The 50 freestyle is the shortest race on the typical swim meet roster, but don’t let that fool you. This quick race is a test of speed, power and efficiency.
Whether you have your eye on a 50 freestyle win at your next swim meet or you simply want to swim faster during your workouts, you’ve found the right place!
Check out 5 ways to drop 1 second or more in the 50 free. These tips can also be applied to 50s and 100s of other strokes!
Breaking Down the Race
Rather than thinking that you have to drop a whole second off of such a short race, it can be helpful to break the race into smaller chunks. As an example, let’s assume a swimmer goes 25 seconds in the short-course, 50-meter free. Dropping 1 second is the equivalent of shaving 4% off this race.
When we break the race into chunks, we see that our swimmer needs to drop a small increment in each part of the race to get their desired time:
- 1×50 meters (1 sec drop)
- 2×25 meters (0.5 sec drop per 25m)
- 3×16.66 meters (0.33 second drop per 16.66m)
- 4×12.5 meters (0.25 sec drop per 12.5m)
- 10×5 meters (0.10 sec drop per 5m)
When our swimmer thinks this way, they can focus on improving individual aspects of the race, such as the start, breakout, turn or finish. The 50 free may be short, but there is lots of room to improve!
It’s also important to note that the faster you get, the tougher it is to drop time. When you first start swimming, you may see huge drops of multiple seconds, while many elite swimmers work very hard to drop just 0.1 seconds in the 50 free!
5 Steps to Drop Time in the 50 Freestyle
1. The Start
The start is the fastest part of the 50 freestyle (and any other race, too). You’ll never go faster than when you’re flying through the air!
To improve this phase of the 50 free, work in improving your reaction time and entry:
- Reaction Time: This is the amount of time it takes you to begin your start after the buzzer goes off. Your reaction time should be as fast as possible!
- Entry: The tighter and smoother you can enter the water, the better! Work on tightening up your streamline, reducing your splash and incorporating some solid underwater dolphin kick before you break out and start swimming.
We want to leverage the speed in this phase of the race and carry as much of it into the water as possible.
2. The Turn
Let’s start with an example. If you throw a tennis ball at a wall lightly, it will bounce off the wall lightly. If you throw the ball at the wall as hard as you can, it’s going to bounce back at you pretty hard. The same concept applies to your flip turns!
Related: How to Do a Freestyle Flip Turn
The faster you go into your turns, the faster you will come out of them. Maintain your speed — or speed up — into the turn and you’ll be rewarded with a speedy underwater as you start your second 25!
Keep your streamline tight and do a few fast, underwater dolphin kicks. You can go up to 15 meters underwater, but 5-10 meters is a great place to start! Streamline is faster than all 4 strokes, so we want to take advantage of that off of the wall.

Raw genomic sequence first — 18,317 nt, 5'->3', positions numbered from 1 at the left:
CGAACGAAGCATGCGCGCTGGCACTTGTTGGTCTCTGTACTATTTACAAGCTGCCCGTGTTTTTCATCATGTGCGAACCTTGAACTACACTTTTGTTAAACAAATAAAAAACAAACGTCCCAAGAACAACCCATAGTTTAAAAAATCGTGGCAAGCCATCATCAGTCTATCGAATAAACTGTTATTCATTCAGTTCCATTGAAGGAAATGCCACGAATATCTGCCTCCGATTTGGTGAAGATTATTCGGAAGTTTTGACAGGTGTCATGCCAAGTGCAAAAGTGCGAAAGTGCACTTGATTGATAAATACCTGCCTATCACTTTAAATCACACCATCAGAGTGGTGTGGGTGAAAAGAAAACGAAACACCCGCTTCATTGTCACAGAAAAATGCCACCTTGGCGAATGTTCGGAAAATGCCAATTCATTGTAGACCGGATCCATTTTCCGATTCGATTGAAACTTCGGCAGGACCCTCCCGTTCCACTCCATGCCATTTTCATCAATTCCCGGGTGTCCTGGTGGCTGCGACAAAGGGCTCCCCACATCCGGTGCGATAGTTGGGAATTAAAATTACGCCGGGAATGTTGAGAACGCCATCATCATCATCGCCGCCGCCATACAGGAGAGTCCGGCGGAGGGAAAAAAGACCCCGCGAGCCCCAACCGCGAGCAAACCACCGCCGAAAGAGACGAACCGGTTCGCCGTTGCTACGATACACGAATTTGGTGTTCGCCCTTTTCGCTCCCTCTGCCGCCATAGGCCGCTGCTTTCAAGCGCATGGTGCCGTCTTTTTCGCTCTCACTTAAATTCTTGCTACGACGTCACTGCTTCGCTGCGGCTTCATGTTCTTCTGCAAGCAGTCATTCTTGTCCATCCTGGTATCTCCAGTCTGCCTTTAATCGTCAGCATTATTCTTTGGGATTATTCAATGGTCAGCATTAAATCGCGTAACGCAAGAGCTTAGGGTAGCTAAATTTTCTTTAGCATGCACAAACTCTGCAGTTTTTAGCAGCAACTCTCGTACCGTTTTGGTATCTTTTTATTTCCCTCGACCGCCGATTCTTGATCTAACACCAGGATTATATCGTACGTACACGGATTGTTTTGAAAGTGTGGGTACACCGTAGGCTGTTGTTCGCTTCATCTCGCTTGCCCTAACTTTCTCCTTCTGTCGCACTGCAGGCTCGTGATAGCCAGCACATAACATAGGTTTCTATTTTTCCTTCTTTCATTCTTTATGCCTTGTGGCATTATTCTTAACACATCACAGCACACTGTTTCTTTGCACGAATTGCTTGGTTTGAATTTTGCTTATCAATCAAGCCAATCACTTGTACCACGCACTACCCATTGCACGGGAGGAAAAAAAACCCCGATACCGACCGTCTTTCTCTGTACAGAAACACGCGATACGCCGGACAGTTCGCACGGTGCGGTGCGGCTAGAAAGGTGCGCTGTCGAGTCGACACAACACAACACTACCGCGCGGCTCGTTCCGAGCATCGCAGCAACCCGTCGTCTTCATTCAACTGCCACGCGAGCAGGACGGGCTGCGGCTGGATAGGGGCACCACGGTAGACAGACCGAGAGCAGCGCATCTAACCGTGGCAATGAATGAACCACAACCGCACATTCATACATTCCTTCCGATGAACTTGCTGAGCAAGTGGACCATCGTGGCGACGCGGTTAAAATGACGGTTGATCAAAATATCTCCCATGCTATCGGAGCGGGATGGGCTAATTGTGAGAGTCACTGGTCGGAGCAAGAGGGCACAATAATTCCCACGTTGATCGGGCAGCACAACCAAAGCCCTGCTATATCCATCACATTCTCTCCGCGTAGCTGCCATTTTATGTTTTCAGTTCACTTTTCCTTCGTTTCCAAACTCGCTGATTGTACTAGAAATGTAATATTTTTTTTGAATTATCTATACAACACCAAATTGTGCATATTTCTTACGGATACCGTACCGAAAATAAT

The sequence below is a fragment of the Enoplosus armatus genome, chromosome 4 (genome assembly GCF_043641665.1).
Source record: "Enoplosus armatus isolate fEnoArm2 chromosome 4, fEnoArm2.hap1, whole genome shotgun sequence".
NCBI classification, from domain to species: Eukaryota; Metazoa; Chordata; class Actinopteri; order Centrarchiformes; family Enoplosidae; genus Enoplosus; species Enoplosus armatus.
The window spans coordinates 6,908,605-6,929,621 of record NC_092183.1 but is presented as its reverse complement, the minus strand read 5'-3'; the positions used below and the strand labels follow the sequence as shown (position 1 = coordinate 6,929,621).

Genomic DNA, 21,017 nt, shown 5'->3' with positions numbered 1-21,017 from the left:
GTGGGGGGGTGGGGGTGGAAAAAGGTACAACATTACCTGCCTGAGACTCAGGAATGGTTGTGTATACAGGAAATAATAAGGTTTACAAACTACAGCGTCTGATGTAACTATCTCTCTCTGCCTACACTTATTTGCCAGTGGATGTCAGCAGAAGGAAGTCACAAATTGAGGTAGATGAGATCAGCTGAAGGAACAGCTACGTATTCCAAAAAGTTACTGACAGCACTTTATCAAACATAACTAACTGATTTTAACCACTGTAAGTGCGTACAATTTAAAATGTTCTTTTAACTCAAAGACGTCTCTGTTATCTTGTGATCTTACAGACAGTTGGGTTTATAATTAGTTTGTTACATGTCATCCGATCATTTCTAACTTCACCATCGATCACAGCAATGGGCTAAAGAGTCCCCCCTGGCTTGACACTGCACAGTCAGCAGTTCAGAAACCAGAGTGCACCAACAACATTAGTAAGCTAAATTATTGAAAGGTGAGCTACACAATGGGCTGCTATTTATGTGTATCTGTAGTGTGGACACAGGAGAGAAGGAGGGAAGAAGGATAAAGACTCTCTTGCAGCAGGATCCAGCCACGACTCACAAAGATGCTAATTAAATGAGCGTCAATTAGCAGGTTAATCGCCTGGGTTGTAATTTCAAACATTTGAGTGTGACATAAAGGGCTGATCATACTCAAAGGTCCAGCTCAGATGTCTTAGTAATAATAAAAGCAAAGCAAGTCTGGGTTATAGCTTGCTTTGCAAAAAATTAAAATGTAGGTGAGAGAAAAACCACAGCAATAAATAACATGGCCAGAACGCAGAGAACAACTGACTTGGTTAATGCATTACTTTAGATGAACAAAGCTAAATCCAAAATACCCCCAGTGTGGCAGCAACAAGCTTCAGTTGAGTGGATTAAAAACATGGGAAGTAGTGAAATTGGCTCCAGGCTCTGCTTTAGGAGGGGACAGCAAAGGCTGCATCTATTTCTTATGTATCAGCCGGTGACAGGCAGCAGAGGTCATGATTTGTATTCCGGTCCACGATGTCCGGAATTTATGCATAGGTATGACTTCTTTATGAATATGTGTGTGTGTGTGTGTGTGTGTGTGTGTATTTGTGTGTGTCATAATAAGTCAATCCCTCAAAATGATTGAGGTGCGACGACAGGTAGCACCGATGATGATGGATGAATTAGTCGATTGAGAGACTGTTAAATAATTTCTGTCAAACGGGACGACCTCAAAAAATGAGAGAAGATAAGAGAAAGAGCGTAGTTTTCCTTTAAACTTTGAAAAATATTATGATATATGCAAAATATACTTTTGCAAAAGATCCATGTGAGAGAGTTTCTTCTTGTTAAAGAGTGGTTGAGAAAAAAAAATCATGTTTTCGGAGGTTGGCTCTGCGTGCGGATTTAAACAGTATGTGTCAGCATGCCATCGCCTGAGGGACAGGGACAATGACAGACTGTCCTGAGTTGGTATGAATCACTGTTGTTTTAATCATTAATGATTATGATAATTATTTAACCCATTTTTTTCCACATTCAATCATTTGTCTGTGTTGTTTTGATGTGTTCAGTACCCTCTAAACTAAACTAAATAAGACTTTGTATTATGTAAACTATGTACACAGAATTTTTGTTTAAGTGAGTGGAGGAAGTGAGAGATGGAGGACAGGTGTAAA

During your workouts, focus on accelerating into the wall, and maintaining your speed with dolphin kick before you break out.
3. The Finish
As you progress through the race, you are slowly decelerating. Your momentum will reach its slowest point as you approach the finish, so give it your all to squeeze out a little more speed. Power through all the way to the wall!
In your training, work on swimming at race pace and don’t glide into the wall — even during your easy swim sets.
In a race that’s all about speed, you want to breathe as little as possible. Breathing slows you down! You’ll notice that many elite swimmers take very few breaths (sometimes even no breaths!) in the 50 free.
To improve your breathing, incorporate breath control training into your workouts. Start by figuring out how many breaths you can realistically take in the 50. Then, practice swimming the 50 at race pace with that many breaths so your body gets used to it! Incorporating underwater kicking and hypoxic swim sets can help improve your breath control as well.
Stroke tempo — how fast you move your arms — also plays into your overall speed. However, it’s not just a matter of spinning your arms as fast as possible. Doing so will actually cause your arms to “slip” and not grab much water at all.
Instead, find a balance between increasing your stroke rate and maintaining your distance per stroke. Your stroke should be long and strong, but just a bit faster!
Related: What is USRPT?
To work on tempo, swim short distances at or above race pace and incorporate dryland training to build strength in your arms and train your body to move faster. You can also try using a tempo trainer to help you stick to a faster tempo. Set it to your desired tempo, stick it inside your swim cap or attach it to your goggles, and it will beep for each stroke to keep you on track.
For training plans to help you put these tips into practice, download the MySwimPro app! Start a free, 30-day trial of ELITE to unlock all of our swimming and dryland training plans, technique resources and more.